Many years ago, an audiophile buddy of mine said that the difference between an audiophile and a music lover is that the audiophile won’t truly appreciate mono recordings, especially those that are considered historically important because they represent a lost moment in time. The tide has changed somewhat, especially since many audiophiles have been prompted to appreciate monaural recordings reissues–Louis Armstrong and Ella Fitzgerald, I’m looking in your direction–when the tonality is preserved. Louis Armstrong Live In France, another essential from Dot Time Records, poses a dilemma for audiophiles–will you buy something like this? Is it of value to you? It should be.
Louis Armstong Live in France captures an important moment for the titular trumpet player and bandleader. Taken from performances at the 1948 Opera de Nice Festival, this LP shows another side to Armstrong, the intense and unrelenting side. According to trumpeter Humphrey Lyttelton, who was there, he was “quaking at the ferocity with which he directed the band. If Sid Catlett’s drums started to intrude too heavily upon a solo, Louis would turn to him and hiss like a snake.”
In other words, Louis Armstrong Live in France is all about the music, the heated performances and the suddenly available document of a gig long talked about but seldom heard. Just look at the line-up–in addition to Armstrong and Catlett, you get Jack Teagarden on trombone, Barney Bigard on clarinet, Earl Hines on piano and Arvell Shaw on bass. Not too shabby. The downside, of course, is the small perspective on the event. The original source material was donated by the Louis Armstrong House Museum, and we can only imagine its condition when handed over to Dot Time. It sounds like a historical recording, with historical, pre-stereo recording quality that can sound like it’s coming out of an old rotary phone. That’s why you need to scoot your listening chair forward and really appreciate what this recording is.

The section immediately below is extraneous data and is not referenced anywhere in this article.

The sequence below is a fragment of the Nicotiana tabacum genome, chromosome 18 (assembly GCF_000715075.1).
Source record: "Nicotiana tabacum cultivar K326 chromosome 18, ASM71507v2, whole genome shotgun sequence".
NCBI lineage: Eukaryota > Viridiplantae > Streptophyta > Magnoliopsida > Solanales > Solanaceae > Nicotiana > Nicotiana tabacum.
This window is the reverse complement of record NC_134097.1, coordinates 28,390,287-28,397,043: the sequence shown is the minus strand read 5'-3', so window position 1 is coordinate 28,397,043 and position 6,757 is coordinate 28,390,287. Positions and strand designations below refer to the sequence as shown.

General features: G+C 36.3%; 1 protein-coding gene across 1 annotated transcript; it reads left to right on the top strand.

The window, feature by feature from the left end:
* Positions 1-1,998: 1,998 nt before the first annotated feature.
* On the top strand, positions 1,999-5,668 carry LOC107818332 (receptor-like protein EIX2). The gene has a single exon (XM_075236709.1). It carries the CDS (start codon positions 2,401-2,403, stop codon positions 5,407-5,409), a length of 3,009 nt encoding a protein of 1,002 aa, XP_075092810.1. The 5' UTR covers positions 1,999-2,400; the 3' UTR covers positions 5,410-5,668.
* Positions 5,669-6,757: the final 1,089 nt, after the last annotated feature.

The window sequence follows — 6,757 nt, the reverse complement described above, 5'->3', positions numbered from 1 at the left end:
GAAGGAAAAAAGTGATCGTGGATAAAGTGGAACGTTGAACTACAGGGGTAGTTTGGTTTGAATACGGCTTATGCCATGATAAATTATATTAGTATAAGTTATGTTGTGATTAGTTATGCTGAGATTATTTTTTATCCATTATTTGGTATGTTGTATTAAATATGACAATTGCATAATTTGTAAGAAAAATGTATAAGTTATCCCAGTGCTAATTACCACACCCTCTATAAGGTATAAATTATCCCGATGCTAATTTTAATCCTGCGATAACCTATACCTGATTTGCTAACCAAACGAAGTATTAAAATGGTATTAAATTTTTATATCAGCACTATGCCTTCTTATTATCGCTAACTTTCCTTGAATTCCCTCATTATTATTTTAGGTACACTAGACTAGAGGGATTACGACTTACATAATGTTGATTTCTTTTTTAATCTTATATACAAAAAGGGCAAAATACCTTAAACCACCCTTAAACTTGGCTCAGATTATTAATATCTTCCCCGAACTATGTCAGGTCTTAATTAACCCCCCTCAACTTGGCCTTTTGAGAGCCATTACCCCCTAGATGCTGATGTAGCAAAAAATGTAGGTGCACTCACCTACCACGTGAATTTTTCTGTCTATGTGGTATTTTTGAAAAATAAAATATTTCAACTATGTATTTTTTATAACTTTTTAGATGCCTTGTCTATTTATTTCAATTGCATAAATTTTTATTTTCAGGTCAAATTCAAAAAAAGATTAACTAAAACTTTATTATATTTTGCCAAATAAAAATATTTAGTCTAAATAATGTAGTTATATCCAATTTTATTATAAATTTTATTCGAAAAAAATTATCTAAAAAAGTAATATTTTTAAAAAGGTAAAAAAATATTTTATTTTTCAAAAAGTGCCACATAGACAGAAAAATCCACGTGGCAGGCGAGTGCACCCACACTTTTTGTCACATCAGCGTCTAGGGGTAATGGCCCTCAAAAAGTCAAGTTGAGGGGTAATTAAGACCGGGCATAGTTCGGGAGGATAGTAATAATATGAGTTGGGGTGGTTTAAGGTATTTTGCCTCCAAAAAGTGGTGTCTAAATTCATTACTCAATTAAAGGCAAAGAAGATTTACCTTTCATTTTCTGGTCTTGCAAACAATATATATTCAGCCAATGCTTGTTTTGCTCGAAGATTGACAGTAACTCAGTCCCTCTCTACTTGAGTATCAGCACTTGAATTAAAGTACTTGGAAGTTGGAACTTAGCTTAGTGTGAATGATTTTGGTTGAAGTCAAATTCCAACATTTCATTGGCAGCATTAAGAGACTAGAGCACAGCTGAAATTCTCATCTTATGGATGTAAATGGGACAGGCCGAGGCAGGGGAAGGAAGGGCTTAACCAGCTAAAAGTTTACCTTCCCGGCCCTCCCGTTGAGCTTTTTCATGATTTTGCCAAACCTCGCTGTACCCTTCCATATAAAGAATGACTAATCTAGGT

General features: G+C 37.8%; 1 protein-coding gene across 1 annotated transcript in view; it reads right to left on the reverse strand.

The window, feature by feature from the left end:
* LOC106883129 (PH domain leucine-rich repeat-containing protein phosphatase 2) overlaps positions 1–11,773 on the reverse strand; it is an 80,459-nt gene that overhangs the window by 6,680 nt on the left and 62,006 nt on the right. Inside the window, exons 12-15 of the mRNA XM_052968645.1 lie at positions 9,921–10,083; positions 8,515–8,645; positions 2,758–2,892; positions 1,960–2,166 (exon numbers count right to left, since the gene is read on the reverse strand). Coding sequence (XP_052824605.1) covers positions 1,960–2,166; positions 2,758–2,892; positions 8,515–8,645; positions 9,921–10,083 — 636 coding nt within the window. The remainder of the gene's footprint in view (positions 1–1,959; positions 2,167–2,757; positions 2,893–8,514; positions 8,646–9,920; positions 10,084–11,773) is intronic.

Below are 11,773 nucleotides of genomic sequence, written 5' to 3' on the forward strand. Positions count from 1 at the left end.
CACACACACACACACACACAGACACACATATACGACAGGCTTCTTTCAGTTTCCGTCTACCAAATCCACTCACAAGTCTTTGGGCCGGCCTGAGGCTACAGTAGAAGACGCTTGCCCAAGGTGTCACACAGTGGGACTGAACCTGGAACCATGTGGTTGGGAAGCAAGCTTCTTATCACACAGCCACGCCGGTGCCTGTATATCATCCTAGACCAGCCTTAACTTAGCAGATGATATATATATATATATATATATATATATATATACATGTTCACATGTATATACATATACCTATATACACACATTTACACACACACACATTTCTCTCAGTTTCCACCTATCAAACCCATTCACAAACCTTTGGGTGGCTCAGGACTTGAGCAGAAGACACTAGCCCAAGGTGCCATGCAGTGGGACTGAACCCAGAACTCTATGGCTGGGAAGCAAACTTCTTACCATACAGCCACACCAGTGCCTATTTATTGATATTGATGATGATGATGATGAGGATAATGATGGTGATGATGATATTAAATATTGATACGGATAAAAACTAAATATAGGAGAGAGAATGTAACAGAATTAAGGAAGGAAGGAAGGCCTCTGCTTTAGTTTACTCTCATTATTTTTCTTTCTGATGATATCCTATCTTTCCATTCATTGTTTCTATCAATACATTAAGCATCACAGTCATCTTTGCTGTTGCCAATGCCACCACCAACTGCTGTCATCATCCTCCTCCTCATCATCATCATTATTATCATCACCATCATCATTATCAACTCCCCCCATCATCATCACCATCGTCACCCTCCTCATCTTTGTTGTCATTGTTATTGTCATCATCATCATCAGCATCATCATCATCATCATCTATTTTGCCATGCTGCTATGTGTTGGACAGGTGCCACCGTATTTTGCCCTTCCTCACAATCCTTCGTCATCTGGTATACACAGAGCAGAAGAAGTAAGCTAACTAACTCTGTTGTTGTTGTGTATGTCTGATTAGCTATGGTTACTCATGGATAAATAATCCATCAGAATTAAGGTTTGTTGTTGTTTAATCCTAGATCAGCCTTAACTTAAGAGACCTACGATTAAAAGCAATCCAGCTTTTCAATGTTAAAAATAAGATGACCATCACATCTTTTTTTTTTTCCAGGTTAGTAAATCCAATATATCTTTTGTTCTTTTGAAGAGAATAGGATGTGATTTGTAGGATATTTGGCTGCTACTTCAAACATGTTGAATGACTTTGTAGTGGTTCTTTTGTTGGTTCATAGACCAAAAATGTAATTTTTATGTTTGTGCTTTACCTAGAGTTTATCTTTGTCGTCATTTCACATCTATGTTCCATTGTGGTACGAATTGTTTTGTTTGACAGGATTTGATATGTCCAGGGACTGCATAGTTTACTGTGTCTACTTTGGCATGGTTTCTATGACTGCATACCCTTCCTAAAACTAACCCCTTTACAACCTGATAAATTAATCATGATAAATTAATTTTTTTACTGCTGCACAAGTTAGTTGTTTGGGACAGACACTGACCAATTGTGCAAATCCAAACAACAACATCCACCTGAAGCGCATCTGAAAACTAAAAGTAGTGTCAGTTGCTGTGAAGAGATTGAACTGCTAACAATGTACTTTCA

Dot Time has performed a valuable service to the music lover community by releasing this LP. Louis Armstrong Live in France could have been a sloppy release put out by a record label that’s just looking to cash in. Instead, we get a pressing that is dead silent, so you aren’t struggling to hear the magic over all sorts of surface noise. This certainly isn’t an expansive sound–in fact, it’s kind of the opposite–but the tonality of this band is superb. You can hear that intensity in every note, that feeling that this European tour is important because the Europeans got Louis a long time ago and they never let go.
That’s the spirit you should have while listening to this remarkable discovery. If you love Louis as much as I do, you’ll appreciate this utterly new perspective on his genius and consider it mandatory for any record collection.